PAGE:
As Latin America finds itself as the world’s current coronavirus hotspot, tech companies and governments are working together to slow the spread and help patients in need.
There have been more than 3.4 million cases in Brazil alone, second in global case count only to the United States. Elsewhere in the region, Peru and Chile have faced high death rates and cases continue to climb in Colombia in Mexico.
Here’s a look at some notable tech innovations that a few countries in Latin America are using to negate the pandemic’s impact.
In Colombia, tech monitoring has allowed people to maintain some mobility while granting the government the ability to track who has the virus.
A national app called CoronApp and an app in the country’s second largest city, Medellín Me Cuida, have both helped local officials navigate the pandemic. Users enter their personal information and then answer a set of questions regarding their travel plans. Whether they’re going to work or to the grocery store, they respond to the question prompt and are given a green light and a QR code if they’re able to go out.
In theory, this has made the job of government contact tracers easier to locate and respond to outbreaks. Still, the tech depends on people being honest regarding any symptoms they may have and staying responsible when they do leave their homes.
Recent delays in the app have coupled with an uptick of cases to present new challenges for Colombia’s government.
Medellín tech leaders have also joined with the mayor’s office and the prominent University of Antioquia to create $1,000 ventilators using 3D printing. The Colombian model is lighter and more transportable than normal ventilators to allow for use in rural parts as well.
After months of testing, the ventilators are starting to roll out and, by the start of this month, nearly 100 had already been delivered throughout the country to immediately help patients in critical condition.
Ecuador was in the international spotlight in March and April as deaths mounted at alarming rates and hospitals lacked the ability to take in patients. A major outbreak in Guayaquil led to the country owning one of world’s worst death rates to the virus at the time.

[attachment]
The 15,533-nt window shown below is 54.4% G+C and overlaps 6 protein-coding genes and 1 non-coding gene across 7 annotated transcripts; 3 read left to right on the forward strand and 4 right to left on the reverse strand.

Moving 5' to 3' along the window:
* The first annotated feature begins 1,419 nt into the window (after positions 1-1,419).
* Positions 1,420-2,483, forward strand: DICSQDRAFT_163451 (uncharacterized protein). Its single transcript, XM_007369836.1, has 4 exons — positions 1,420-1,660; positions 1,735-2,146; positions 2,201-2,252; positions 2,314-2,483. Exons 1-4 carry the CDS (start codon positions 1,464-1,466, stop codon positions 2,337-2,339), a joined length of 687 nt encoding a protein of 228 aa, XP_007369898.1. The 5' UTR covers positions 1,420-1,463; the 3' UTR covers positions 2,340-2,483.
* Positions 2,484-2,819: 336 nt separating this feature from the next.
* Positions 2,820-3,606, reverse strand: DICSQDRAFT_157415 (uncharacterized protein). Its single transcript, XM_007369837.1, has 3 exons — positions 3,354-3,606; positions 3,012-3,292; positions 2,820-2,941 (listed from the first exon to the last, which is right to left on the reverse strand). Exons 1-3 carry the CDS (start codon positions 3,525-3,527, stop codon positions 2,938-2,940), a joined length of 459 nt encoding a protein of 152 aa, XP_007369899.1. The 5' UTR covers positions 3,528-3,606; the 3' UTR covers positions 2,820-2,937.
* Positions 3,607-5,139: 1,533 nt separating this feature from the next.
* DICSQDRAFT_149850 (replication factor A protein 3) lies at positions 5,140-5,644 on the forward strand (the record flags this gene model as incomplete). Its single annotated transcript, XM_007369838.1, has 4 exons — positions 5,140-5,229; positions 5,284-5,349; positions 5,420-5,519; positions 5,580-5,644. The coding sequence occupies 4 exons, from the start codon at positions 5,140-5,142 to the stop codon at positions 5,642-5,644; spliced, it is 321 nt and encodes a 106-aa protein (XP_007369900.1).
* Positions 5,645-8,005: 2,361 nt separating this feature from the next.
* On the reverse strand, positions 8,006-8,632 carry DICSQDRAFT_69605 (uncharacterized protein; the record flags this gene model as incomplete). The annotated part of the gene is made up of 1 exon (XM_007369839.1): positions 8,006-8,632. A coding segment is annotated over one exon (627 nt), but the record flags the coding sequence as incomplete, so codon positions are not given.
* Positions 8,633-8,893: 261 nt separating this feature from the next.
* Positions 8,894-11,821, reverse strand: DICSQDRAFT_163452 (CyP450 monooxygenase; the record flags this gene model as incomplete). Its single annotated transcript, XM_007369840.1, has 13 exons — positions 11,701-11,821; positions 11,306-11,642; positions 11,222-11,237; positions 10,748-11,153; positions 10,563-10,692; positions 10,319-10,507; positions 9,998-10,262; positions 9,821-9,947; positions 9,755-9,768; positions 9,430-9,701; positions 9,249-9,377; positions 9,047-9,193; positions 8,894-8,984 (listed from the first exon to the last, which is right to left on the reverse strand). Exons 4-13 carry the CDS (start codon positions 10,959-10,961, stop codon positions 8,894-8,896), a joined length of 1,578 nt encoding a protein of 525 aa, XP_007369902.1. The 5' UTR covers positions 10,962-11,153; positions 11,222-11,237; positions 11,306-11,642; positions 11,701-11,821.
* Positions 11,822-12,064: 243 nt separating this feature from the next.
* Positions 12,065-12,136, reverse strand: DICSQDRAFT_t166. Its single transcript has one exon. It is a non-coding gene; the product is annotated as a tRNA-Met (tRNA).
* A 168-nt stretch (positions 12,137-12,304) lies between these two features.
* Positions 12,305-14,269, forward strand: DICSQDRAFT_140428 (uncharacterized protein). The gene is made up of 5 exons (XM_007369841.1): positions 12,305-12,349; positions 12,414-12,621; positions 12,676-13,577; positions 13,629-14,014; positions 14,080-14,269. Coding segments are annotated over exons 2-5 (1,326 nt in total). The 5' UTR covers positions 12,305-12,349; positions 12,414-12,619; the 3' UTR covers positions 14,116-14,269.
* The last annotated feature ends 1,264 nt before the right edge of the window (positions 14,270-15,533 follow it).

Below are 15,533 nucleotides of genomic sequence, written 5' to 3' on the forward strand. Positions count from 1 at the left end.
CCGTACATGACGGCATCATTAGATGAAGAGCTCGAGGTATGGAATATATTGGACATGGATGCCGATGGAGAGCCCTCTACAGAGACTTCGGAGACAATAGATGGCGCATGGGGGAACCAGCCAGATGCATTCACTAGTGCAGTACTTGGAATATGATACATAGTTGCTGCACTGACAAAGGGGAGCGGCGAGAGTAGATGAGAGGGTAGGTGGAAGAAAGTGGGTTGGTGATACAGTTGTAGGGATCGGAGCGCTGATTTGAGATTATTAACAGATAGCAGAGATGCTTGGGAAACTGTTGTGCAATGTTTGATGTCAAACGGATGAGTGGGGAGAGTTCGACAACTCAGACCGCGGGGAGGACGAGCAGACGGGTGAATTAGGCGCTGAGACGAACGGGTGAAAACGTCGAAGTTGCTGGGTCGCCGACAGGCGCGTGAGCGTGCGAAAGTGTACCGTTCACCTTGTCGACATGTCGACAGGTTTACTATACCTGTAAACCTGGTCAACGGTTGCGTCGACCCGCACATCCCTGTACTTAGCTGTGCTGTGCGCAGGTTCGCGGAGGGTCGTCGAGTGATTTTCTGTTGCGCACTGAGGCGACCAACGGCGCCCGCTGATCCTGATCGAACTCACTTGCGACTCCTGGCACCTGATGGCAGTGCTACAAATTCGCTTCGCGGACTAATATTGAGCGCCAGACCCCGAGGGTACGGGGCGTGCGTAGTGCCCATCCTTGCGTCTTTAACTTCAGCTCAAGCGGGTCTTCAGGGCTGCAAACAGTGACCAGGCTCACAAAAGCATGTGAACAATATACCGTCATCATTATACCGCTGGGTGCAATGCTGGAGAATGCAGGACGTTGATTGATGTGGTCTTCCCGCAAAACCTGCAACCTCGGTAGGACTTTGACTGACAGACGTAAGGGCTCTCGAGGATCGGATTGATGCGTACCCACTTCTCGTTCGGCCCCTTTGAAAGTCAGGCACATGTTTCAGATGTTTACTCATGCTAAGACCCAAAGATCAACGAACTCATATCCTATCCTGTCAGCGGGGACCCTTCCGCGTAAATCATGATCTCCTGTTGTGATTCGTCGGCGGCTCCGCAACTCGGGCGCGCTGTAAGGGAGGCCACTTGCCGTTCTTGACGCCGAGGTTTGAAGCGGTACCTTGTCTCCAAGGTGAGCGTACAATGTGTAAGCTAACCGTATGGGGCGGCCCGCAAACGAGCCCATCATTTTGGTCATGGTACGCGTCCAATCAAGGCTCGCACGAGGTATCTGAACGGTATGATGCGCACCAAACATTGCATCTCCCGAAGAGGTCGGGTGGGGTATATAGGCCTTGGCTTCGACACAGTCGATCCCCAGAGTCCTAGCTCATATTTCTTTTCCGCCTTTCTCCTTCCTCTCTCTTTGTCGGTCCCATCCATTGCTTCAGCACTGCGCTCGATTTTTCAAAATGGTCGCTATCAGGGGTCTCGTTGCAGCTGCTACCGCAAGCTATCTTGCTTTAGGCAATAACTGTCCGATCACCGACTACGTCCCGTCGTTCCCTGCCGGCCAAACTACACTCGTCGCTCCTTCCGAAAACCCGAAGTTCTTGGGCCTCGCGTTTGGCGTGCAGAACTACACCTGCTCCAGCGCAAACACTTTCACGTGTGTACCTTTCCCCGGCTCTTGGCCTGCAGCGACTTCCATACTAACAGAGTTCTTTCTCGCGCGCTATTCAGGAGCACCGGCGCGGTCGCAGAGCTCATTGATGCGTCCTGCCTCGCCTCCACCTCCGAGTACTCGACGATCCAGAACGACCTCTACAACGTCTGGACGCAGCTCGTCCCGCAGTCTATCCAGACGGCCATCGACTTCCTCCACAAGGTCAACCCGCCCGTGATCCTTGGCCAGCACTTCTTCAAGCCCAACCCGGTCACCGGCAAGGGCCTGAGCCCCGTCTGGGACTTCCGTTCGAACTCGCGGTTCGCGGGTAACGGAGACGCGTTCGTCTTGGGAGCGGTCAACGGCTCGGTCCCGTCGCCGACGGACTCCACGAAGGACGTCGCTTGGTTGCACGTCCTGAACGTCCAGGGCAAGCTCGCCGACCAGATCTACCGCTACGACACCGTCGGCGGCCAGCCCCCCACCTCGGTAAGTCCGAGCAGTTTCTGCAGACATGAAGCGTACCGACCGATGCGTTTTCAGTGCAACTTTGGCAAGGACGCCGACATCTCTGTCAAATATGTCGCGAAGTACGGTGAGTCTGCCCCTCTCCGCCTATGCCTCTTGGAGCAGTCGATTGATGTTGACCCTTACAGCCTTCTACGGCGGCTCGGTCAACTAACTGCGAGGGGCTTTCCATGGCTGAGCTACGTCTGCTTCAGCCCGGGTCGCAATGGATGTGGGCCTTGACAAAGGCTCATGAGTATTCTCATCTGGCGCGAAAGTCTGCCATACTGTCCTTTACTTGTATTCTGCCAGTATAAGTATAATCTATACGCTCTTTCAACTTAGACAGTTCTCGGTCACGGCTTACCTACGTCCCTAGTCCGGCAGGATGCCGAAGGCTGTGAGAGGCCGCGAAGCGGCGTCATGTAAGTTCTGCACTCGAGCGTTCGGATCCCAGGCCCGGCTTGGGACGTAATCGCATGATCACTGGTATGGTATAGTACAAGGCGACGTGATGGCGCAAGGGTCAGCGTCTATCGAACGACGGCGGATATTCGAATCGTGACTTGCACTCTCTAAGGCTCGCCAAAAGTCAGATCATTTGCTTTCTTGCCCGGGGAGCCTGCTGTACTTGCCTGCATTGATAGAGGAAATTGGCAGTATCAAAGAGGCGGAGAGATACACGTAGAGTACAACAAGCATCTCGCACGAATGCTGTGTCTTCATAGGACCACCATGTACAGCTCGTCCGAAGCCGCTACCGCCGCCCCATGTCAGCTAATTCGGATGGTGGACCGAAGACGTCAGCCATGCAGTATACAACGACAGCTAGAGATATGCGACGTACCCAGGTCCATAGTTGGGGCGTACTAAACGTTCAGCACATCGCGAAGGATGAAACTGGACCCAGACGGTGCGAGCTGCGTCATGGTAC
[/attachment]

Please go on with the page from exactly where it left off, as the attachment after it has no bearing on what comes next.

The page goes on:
But the small Pacific coast country has seen its curve level off significantly with a drastic drop in cases in recent weeks.
An app called SaludEc, similar to those being used in Colombia, shows users the hotspots of the virus and gives them the ability to self-report symptoms. Those on the app can then connect with a health care worker to gauge possible next steps they should take.
The app allowed the government to see that nearly two-thirds of the country was complying with quarantine guidelines. That ability to track people at such a massive scale has come with concern over privacy rights, as the Human Rights Watch called on the government to pass data protection legislation in order to ensure consent and avoid privacy violations.
Ecuador’s indigenous tribes also find themselves particularly vulnerable right now due to their lack of resources and a high risk of infection. In July, the National Indigenous Confederation of the Ecuadorian Amazon launched an interactive dashboard to monitor and track cases. Calling the portal a “response to the lack of clear, public information” on COVID-19 cases among indigenous communities, the interactive feature shows case and death count among the eight indigenous tribes.
Elsewhere in the Amazon, one organization has used a contact tracing app on a cell phone to survey the Kuikuro people in the Brazilian state of Mato Grasso. The Kuikuro Indigenous Association of Upper Xingu, also known by its Portugues acronym AIKAX, has taken the survey app to go door-to-door in the village and pose questions to the villagers that track symptoms, travel of people in and out of the village and where potential cases may be located.
“We knew it would be impossible to stop everyone from coming and going, particularly in a communal village where social contact is everything and the very idea of isolation is terrible,” local professor Carlos Fausto, who works with the Kuikuro, told Slate. “What we needed was to buy enough time to shift from the monitoring stage to response preparation.”
As of early August, there have been more than 22,000 cases among indigenous Brazilians and more than 600 deaths from coronavirus, including Chief Aritana Yawalapiti, a famed Upper Xingu leader.
With little in the way of a coordinated response from the government of Jair Bolsonaro, vulnerable groups like Brazil’s indigenous tribes have been largely left to fend for themselves, making AIKAK’s work even more important.
In the capital of São Paulo, the tech company Unike has raised half a million dollars on a two-pronged approach to combating COVID-19. The main feature would entail a sort of facial recognition system used on tablets that can be used to take peoples’ temperatures and confirm that they are wearing masks.
The company led by André Barretto is also using the funds to develop a tool that would analyze the sounds of peoples’ voices and possible coughing to detect the probability of a COVID-19 infection.